KH : Not in religion, though it depends on how you define "interest." It's something that gives me a greater understanding of myself. I've said this again and again–I like Christ, but I hate Christianity. I see a painting like that and it gives me various sudden insights. But it's not like I'm ever going to get involved with any particular sect. Everything begins from the individual, doesn't it? Some individual did something, and then people who came after needed to make a living for themselves so they turned that individual into an organization. What I'm interested in is the individual. To use the example that I always use, I like Thelonious Monk but I don't like jazz. I like Syd Barrett, but that doesn't mean that I like all rock 'n' roll. That's always the way with me.
AC : The first time I saw you play was with Fushitsusha, and what impressed me most then was the total physical energy that you put into producing each sound. It's especially apparent in your percussion performances. It's something that you see very rarely when other musicians play–the sound seems to be coming just from their brains or from their fingers, whereas with you it's very obviously the whole body. Could you say something about the relationship between the body and the production of sound?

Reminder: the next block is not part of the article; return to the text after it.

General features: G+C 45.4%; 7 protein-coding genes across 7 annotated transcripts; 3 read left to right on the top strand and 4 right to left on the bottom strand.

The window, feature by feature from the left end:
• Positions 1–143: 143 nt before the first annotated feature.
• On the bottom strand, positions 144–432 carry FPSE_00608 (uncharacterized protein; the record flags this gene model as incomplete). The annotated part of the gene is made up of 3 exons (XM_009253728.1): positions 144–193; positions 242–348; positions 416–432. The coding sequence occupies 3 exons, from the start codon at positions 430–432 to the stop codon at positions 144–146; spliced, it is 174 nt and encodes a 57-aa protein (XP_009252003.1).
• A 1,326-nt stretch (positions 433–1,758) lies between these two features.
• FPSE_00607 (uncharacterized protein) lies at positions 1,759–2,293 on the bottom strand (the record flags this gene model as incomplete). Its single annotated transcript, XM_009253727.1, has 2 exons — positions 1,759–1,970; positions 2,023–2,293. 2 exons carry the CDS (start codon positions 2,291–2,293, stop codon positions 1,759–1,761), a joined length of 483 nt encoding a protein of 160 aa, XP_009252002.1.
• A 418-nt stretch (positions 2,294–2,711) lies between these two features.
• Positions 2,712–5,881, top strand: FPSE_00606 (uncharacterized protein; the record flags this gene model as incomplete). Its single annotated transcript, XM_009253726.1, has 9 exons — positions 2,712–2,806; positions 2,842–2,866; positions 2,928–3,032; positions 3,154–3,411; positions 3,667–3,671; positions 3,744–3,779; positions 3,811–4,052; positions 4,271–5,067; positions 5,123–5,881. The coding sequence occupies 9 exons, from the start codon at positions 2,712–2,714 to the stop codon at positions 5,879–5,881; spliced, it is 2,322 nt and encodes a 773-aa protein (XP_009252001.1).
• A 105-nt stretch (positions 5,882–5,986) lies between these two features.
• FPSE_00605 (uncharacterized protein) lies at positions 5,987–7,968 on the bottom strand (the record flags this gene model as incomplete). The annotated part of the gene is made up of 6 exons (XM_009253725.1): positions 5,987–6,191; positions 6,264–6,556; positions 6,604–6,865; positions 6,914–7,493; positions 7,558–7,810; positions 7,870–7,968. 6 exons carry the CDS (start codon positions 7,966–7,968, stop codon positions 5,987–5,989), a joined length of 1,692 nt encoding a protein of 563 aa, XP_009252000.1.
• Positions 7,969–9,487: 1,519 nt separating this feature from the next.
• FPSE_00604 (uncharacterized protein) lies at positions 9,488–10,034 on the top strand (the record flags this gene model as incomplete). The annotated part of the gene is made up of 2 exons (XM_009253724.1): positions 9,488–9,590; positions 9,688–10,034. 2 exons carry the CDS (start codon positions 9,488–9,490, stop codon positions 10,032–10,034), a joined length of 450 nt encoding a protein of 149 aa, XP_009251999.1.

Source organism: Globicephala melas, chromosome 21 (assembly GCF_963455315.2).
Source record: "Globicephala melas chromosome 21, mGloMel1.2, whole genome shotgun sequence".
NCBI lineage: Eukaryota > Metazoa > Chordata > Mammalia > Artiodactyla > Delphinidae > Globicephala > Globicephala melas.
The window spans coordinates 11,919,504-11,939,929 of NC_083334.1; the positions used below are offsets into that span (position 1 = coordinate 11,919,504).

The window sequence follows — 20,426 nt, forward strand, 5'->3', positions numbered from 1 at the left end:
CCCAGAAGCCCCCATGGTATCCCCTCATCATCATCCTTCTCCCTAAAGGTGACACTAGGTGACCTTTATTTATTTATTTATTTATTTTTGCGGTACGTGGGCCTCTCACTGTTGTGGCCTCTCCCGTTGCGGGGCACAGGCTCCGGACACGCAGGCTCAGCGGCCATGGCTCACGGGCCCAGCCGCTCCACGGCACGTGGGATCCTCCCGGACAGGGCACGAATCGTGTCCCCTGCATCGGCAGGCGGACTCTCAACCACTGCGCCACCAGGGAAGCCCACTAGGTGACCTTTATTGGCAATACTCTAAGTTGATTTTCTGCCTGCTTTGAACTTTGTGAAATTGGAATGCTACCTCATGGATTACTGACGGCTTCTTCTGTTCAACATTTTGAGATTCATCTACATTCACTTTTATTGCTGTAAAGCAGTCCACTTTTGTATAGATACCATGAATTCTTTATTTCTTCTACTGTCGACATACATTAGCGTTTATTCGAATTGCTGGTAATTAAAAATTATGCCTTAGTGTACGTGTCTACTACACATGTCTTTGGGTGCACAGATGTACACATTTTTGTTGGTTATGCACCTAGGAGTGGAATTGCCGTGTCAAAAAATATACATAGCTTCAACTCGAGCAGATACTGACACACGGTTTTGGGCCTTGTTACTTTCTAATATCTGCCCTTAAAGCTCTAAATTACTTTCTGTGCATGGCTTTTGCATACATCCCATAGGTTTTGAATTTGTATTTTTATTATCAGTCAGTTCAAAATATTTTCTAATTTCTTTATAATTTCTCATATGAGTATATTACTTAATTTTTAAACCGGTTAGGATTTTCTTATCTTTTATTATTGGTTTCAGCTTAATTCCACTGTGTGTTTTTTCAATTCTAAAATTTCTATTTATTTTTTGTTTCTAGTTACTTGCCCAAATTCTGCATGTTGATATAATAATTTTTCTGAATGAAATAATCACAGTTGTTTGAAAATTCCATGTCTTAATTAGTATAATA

KH : When I first started thinking about sound, I wanted to make music that would be totally unique to me. Not something that would fit into any genre. I wanted to do something new, but because I'm a musician I have to use instruments, right? I would like to make a distinction with the Dadaists though, people who make no sounds and call it music. As far as I'm concerned that's just a concept that never gets beyond the brain, and they aren't musicians. They may be expressing themselves, though. It's like what Webern said about music only being born from the tree of music, that's close to what I believe. To repeat, the Dadaists would just meaninglessly hit a typewriter, just because it was interesting as an act, and they would call that a composition. Instead of using it to produce a rhythm or as a musical instrument, they were just treating it as an object, in one sense. I have no interest whatsoever in that kind of "music." I wanted to come up with a concept that would be as original as possible. So going back again, musicians must produce sounds–the whole problem of why and how sounds appear is something that you can think about for yourself. And it is something that you should think about–in one sense, ordinary musicians just produce sounds and never think about how or why. So-called contemporary composers work at a slightly deeper level, thinking about questions like why does music appear and why it exists. But they only think about these concepts. I believe that it's acceptable to have a period where you think about questions like that, but that thinking in itself isn't the same as making music. I believe that if you're going to show something to people then you have to physically produce actual sounds, not just concepts. So once I'd realized that, I picked up several instruments and began to think about how you could produce sounds with them. Instruments that already existed. You can simply hit them, pluck them, blow into them and so on(11). One thing that I came up with was indirect ways of making sounds–sound would not be produced immediately but it would appear after some time had elapsed. Perhaps the easiest example I came up with was the alpenhorn–it takes a certain amount of time for the sound to appear after you blow into it. What I thought about was making an alpenhorn so long that it would take about three years for the sound to emerge. But that was just another type of mental conceit, and so totally worthless. When I thought about producing sound, what it basically came down to was me and an instrument. So the only thing left open to me was to discover new bodily movements and create music that way. Just around that time when I was experimenting with my body to find these new movements, I had the chance to see some butoh(12). Using the body has been a main theme of mine since then. For example, when I strike something I don't just do it straight, I break down the action or stop just before or just after the actual striking of the object. No words exist to express or explain those types of action–all I can do is move my body and show people. It's something that doesn't even come across in audio recordings, you have to see it to experience it. How about this for an impossible proposal–instead of a CD, Halana should have a free video, then people can see what I'm talking about.